A simulation of the façade planned for a Domino's Pizza shop that's coming to Adeline Street in South Berkeley. Image: Acute Consulting
A simulation of the façade planned for a Domino’s Pizza shop that’s coming to Adeline Street in South Berkeley. Image: Acute Consulting
A simulation of the façade planned for a Domino’s Pizza shop that’s coming to Adeline Street in South Berkeley. Image: Acute Consulting

A new Domino’s Pizza shop promising artisan options and a place for customers to watch pizzas being crafted won approval Tuesday night from the Berkeley City Council to open in South Berkeley after a lengthy battle with some of its neighbors.

Owners of the family-run pizza franchise have been trying to open at 3264 Adeline St. since late 2013, but have faced multiple appeals by opponents. City staff initially approved the application in January, but it was appealed by Houshmand Ghaderi, who owns The Vault Cafe, nearby at 3250 Adeline.

Ghaderi took issue with a parking waiver granted by the city to Domino’s and said he didn’t think the corporate chain would be a good fit with the neighborhood, which has been on the upswing in recent years.

The city Zoning Adjustments Board approved the Domino’s application unanimously in April, but Ghaderi again appealed. His appeal was rejected by the Berkeley City Council on Tuesday night. 

Opponents of the project said they were concerned about parking impacts to the neighborhood, caused by delivery trucks and pizza delivery drivers, along with concerns about a proliferation of trash from the business.

Domino’s franchise owner Sam Hishmeh told council members Tuesday that he and his family own several other Domino’s shops in the region, and take pride in the business they have built. He said his Berkeley Domino’s would provide 30 local jobs, and that he will aim to hire Berkeley residents as much as possible.

“We are proud of who we are, what we do and what we stand for,” said Hishmeh, adding that his other businesses have received numerous awards for their approach and community contributions.

A handful of speakers who opposed the application asked council to reject it and fill the spot with a more unique business that would be more pedestrian-oriented.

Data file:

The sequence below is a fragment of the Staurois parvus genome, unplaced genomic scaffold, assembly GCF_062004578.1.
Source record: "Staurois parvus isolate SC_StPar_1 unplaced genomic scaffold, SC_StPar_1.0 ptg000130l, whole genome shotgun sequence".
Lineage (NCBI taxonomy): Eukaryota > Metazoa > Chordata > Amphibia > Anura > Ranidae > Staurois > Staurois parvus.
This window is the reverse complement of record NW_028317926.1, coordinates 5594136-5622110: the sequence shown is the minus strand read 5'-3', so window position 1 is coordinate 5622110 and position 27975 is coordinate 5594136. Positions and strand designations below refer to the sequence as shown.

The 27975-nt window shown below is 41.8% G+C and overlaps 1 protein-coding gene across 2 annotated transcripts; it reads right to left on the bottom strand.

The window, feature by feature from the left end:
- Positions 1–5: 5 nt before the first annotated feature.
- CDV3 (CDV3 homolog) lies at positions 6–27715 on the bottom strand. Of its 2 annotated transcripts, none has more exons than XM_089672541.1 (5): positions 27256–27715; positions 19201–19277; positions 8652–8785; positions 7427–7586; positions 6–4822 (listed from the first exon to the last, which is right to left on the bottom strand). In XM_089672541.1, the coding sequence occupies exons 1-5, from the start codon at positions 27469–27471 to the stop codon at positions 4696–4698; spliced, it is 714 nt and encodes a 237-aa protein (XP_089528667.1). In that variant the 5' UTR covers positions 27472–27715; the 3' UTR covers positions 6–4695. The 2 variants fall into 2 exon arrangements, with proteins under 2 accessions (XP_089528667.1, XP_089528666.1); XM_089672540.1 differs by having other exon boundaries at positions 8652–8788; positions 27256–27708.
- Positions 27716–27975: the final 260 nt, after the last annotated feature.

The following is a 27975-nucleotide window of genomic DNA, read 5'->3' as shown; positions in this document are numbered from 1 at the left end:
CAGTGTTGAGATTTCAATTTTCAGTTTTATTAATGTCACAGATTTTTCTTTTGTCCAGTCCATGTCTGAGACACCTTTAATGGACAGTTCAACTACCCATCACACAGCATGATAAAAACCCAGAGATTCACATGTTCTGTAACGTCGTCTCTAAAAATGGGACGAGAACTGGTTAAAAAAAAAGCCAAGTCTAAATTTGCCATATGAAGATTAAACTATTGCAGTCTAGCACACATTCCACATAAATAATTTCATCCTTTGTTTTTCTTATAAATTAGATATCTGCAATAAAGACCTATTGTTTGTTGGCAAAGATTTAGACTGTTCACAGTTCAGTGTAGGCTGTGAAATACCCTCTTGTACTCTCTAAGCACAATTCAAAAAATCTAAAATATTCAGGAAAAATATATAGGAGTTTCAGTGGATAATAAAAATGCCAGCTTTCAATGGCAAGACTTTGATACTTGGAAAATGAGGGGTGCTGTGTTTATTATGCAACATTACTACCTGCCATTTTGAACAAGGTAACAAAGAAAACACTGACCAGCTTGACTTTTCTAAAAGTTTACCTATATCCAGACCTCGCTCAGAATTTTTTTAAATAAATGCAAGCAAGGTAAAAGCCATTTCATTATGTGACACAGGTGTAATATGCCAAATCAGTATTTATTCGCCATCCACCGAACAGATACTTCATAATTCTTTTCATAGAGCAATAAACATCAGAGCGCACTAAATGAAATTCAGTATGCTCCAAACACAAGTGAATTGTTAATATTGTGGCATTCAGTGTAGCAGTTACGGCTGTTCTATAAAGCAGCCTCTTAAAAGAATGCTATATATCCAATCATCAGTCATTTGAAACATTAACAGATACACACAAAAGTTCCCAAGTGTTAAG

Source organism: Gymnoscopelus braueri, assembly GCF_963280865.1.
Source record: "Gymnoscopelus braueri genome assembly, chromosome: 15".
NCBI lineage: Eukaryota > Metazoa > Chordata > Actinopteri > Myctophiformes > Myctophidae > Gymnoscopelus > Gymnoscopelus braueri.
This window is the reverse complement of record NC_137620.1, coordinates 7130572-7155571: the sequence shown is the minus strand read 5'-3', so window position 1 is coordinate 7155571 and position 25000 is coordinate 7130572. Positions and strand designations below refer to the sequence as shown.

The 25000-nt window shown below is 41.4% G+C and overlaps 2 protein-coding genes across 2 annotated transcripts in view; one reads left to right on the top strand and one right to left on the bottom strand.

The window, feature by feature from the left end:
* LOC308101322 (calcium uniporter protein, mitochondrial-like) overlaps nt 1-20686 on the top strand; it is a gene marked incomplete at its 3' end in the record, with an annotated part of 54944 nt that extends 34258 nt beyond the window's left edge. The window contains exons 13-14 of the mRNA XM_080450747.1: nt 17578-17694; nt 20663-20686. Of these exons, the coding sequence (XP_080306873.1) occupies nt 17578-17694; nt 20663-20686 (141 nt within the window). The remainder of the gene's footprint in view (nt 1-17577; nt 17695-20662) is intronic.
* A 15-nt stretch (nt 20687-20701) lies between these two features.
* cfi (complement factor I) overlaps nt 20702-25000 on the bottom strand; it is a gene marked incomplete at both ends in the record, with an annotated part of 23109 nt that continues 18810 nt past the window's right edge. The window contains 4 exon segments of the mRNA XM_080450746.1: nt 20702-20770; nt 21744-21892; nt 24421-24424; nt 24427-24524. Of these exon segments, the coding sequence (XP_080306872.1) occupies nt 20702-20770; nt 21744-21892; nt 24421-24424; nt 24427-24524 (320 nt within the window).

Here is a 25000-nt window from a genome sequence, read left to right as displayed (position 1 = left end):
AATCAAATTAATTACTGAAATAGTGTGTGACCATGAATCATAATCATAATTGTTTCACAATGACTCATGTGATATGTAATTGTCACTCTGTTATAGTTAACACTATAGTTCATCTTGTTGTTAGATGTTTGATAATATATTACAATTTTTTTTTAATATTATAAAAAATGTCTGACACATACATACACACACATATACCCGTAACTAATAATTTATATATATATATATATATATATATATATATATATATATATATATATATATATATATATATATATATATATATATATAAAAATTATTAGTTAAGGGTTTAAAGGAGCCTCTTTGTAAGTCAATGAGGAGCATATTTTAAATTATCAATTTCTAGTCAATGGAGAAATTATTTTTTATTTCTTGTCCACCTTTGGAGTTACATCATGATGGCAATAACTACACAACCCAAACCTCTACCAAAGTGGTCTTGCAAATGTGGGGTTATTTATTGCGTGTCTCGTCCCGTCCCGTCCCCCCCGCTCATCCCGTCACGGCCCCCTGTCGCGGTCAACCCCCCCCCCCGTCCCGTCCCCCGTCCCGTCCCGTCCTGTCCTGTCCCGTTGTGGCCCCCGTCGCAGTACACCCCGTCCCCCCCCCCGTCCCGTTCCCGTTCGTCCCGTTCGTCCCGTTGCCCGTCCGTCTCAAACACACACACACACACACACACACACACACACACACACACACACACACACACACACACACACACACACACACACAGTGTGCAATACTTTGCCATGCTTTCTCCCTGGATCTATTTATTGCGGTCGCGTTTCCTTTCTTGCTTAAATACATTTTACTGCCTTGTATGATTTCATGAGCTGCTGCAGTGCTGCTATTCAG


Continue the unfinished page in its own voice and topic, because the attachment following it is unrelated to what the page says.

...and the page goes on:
“This type of business is improper for that neighborhood,” said Chris White, who said he lives nearby. “We can do better.”

Supporters of The Vault said they feared the Domino’s business would make it hard for them to park when they visit their local cafe. Two local health care providers said their clients, some of whom have mobility problems, already have a hard time finding parking nearby.

City staff said they conducted two parking studies, which found ample parking in the neighborhood, and Hishmeh noted that his peak hours are at dinnertime, when other businesses raising concerns would already be closed for the day.

Council members said they were sensitive to the needs of drivers who may need to park close to health care offices due to mobility issues, and asked the city to take another look at Adeline to see if more dedicated handicapped parking spots should be added.

But Councilman Max Anderson, who represents South Berkeley, said Hishmeh had “followed the rules.”

“This is an area that is looking for business to come in,” he said, adding that the storefront had been vacant for too long. (Independent bookshop The Other Change of Hobbit reported in February 2013 that it been served with eviction papers. The shop is now located in El Cerrito but has reported continuing financial troubles on its website.)

Anderson said there simply was not sufficient cause to reject the Domino’s application.

“It may benefit the restaurant next door, but it doesn’t benefit the corridor,” he said. “It doesn’t. It’s not a good thing.”

Councilman Jesse Arreguín said the city had been correct to approve the business’ parking waiver due to its proximity to BART — the Ashby station is one-third of a mile away, he said — as well as the findings of the parking studies.

“We have a legal obligation to approve a use that meets the requirements of the law, and this does,” he said. “I hope that this business will be a positive addition to the commercial district.”

A representative from the Domino’s team, Heidi Miller of Orinda-based Acute Consulting, said by email that this particular Domino’s will be “unique in that it is creating the new concept and will be the first of its kind in the greater Bay Area and has proven to be welcomed and successful in other areas.”

She described the shop’s concept as “Pizza Theater,” in that it will “have ‘pizza-making artists’ hand tossing dough and creating custom-made pies behind a glassy display for all guests and kids to watch how pizza is made.”

The shop will have seating for up to 26 people “to create a friendly, welcoming atmosphere for guests to relax and enjoy in house dining.”

The new concept is something Domino’s has been working on for four years to improve the atmosphere of its restaurants, Miller added. But customers will also be able to elect the delivery option if they prefer.

Miller said Domino’s came up with a new pizza recipe this year, which includes an “expanded menu” that promises “artisan” pizzas and better side items, as well as sandwiches. She said 80% of the menu has been revamped since 2008.

Hishmeh said Tuesday night that he’d like to open the new store within the next two months, but that it depends how long construction lasts.

According to project documents, alcohol will not be served.

City documents related to the project are posted here, including a letter from Sam Hishmeh outlining his responses to the neighborhood concerns, as well as his commitment to address any problems that arise.

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Emilie Raguso (former senior editor, news) joined Berkeleyside in 2012 and covered politics, public safety and development until her departure in 2022. In 2017, Emilie was named Journalist of the Year...